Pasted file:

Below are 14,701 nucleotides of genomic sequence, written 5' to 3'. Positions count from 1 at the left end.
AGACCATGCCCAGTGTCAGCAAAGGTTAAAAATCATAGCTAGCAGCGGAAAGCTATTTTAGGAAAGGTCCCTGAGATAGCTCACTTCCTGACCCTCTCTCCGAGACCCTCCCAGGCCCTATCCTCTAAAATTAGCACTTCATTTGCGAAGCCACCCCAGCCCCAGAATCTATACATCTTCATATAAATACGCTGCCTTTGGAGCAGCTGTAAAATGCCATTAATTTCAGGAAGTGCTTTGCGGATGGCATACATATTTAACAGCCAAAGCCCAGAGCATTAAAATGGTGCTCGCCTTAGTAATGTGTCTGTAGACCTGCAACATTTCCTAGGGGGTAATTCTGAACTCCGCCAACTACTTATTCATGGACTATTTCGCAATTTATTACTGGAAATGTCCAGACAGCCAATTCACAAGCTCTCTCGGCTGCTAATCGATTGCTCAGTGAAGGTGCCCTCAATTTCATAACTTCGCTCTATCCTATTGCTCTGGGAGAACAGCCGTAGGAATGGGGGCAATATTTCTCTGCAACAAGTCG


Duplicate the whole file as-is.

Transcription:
Below are 14,701 nucleotides of genomic sequence, written 5' to 3'. Positions count from 1 at the left end.
AGACCATGCCCAGTGTCAGCAAAGGTTAAAAATCATAGCTAGCAGCGGAAAGCTATTTTAGGAAAGGTCCCTGAGATAGCTCACTTCCTGACCCTCTCTCCGAGACCCTCCCAGGCCCTATCCTCTAAAATTAGCACTTCATTTGCGAAGCCACCCCAGCCCCAGAATCTATACATCTTCATATAAATACGCTGCCTTTGGAGCAGCTGTAAAATGCCATTAATTTCAGGAAGTGCTTTGCGGATGGCATACATATTTAACAGCCAAAGCCCAGAGCATTAAAATGGTGCTCGCCTTAGTAATGTGTCTGTAGACCTGCAACATTTCCTAGGGGGTAATTCTGAACTCCGCCAACTACTTATTCATGGACTATTTCGCAATTTATTACTGGAAATGTCCAGACAGCCAATTCACAAGCTCTCTCGGCTGCTAATCGATTGCTCAGTGAAGGTGCCCTCAATTTCATAACTTCGCTCTATCCTATTGCTCTGGGAGAACAGCCGTAGGAATGGGGGCAATATTTCTCTGCAACAAGTCG